Clinical Practice Study
Copyright ©The Author(s) 2018. Published by Baishideng Publishing Group Inc. All rights reserved.
World J Psychiatr. Mar 22, 2018; 8(1): 20-26
Published online Mar 22, 2018. doi: 10.5498/wjp.v8.i1.20
Repeatability of two-dimensional chemical shift imaging multivoxel proton magnetic resonance spectroscopy for measuring human cerebral choline-containing compounds
Basant K Puri, Mary Egan, Fintan Wallis, Philip Jakeman
Basant K Puri, Department of Medicine, Hammersmith Hospital, Imperial College London, London W12 0HS, United Kingdom
Mary Egan, Fintan Wallis, Department of Radiology, University Hospital Limerick, Limerick V94 YVH0, Ireland
Philip Jakeman, Centre for Interventions in Infection, Inflammation and Immunity, University of Limerick, Limerick V94 PX58, Ireland
Author contributions: All authors contributed to the design of the study and to data collection; Puri BK analysed the data and drafted the first version of the paper; all authors reviewed, critically revised and approved the final version.
Institutional review board statement: The study was approved by the Research Ethics Committee of the institution within which the work was undertaken (Limerick University Hospital) and it confirmed to the provisions of the Declaration of Helsinki in 1995 (as revised in Edinburgh in 2000).
Informed consent statement: All subjects gave written informed consent.
Conflict-of-interest statement: None to declare.
Open-Access: This article is an open-access article which was selected by an in-house editor and fully peer-reviewed by external reviewers. It is distributed in accordance with the Creative Commons Attribution Non Commercial (CC BY-NC 4.0) license, which permits others to distribute, remix, adapt, build upon this work non-commercially, and license their derivative works on different terms, provided the original work is properly cited and the use is non-commercial. See:
Correspondence to: Basant K Puri, MA, PhD, MB, BChir, MSc, MMath, FRCPsych, FRSB, Professor, Department of Medicine, Imperial College London, Imaging Directorate, Block A, Level 1, Hammersmith Hospital, Du Cane Road, London W12 0HS, United Kingdom.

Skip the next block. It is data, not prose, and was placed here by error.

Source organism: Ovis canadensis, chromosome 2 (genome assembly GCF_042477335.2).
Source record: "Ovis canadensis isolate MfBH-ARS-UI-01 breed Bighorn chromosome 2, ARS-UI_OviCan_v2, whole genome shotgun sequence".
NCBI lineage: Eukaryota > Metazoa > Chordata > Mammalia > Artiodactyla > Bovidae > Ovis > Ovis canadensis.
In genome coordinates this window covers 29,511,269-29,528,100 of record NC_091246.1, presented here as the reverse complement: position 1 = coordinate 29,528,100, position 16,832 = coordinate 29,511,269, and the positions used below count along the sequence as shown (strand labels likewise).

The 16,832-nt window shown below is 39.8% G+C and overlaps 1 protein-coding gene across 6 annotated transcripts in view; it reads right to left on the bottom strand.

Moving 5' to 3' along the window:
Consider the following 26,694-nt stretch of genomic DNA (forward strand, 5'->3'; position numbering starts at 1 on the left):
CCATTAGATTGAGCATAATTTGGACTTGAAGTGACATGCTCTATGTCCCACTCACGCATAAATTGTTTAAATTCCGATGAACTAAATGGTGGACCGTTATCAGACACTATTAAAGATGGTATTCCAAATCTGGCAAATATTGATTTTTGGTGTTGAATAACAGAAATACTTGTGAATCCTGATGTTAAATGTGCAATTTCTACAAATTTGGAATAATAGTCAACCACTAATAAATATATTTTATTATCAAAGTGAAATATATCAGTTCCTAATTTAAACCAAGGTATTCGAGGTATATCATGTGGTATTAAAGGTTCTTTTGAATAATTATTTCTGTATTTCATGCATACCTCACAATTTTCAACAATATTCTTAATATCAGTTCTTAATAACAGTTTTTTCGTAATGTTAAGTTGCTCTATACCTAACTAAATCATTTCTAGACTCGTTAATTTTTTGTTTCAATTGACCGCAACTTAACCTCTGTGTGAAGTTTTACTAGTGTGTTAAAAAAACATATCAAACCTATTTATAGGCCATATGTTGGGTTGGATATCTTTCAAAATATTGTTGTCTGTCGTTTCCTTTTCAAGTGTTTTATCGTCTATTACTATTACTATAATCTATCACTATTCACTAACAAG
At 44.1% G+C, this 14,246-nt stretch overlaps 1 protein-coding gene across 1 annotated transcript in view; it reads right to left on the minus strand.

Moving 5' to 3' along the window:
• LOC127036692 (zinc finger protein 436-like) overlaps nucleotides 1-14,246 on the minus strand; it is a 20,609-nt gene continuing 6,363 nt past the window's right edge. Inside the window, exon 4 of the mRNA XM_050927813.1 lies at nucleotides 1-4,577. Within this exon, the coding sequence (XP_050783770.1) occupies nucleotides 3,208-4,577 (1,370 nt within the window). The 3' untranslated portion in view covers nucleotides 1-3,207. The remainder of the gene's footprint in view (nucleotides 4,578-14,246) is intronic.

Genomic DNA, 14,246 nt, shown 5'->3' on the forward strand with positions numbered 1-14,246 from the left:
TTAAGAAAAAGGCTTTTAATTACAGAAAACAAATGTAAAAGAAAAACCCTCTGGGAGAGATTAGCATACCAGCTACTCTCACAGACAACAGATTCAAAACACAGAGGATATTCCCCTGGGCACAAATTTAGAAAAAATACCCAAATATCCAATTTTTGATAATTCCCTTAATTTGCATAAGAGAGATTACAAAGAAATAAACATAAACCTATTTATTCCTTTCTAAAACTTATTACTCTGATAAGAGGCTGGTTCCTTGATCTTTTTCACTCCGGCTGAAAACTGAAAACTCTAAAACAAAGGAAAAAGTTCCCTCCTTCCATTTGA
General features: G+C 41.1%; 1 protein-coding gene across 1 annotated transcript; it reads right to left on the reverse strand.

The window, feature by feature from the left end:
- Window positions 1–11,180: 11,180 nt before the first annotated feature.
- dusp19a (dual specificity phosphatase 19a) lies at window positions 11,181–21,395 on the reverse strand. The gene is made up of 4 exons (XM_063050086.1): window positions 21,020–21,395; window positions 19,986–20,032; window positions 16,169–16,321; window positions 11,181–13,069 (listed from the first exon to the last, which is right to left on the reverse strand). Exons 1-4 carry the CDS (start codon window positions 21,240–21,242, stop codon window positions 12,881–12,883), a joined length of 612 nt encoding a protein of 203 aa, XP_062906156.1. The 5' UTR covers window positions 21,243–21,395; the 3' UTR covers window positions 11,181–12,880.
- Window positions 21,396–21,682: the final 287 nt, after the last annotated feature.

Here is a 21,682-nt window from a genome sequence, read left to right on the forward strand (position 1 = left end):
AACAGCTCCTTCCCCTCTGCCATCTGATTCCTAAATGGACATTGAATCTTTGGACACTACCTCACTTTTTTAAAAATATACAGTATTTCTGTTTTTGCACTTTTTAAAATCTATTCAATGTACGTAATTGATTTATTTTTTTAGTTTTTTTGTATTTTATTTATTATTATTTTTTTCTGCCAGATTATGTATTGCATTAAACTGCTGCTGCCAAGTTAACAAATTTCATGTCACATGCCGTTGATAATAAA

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Received: September 24, 2017
Peer-review started: October 2, 2017
First decision: November 27, 2017
Revised: December 17, 2017
Accepted: January 7, 2018
Article in press: January 7, 2018
Published online: March 22, 2018

To investigate the repeatability of proton magnetic resonance spectroscopy in the in vivo measurement of human cerebral levels of choline-containing compounds (Cho).


Two consecutive scans were carried out in six healthy resting subjects at a magnetic field strength of 1.5 T. On each occasion, neurospectroscopy data were collected from 64 voxels using the same 2D chemical shift imaging (CSI) sequence. The data were analyzed in the same way, using the same software, to obtain the values for each voxel of the ratio of Cho to creatine. The Wilcoxon related-samples signed-rank test, coefficient of variation (CV), repeatability coefficient (RC), and intraclass correlation coefficient (ICC) were used to assess the repeatability.


The CV ranged from 2.75% to 33.99%, while the minimum RC was 5.68%. There was excellent reproducibility, as judged by significant ICC values, in 26 voxels. Just three voxels showed significant differences according to the Wilcoxon related-samples signed-rank test.


It is therefore concluded that when CSI multivoxel proton neurospectroscopy is used to measure cerebral choline-containing compounds at 1.5 T, the reproducibility is highly acceptable.

Keywords: Cerebral metabolites, Chemical shift imaging, Choline, Neurospectroscopy, Neuropsychiatric disorders

Core tip: Proton neurospectroscopy is a powerful tool allowing the assessment of cerebral metabolites. As such, it is increasingly being introduced into the practice of psychiatry for the investigation of cerebral choline-containing compounds in patients, as well as being used as a research tool. However, it is important to establish the reproducibility of this sensitive technique. In the present study, we show that this technique (using 2D chemical shift imaging) gives a level of reproducibility that is highly acceptable. These results should further encourage the use of this technique, which, in principle, is available on all standard MRI scanners, in psychiatric practice.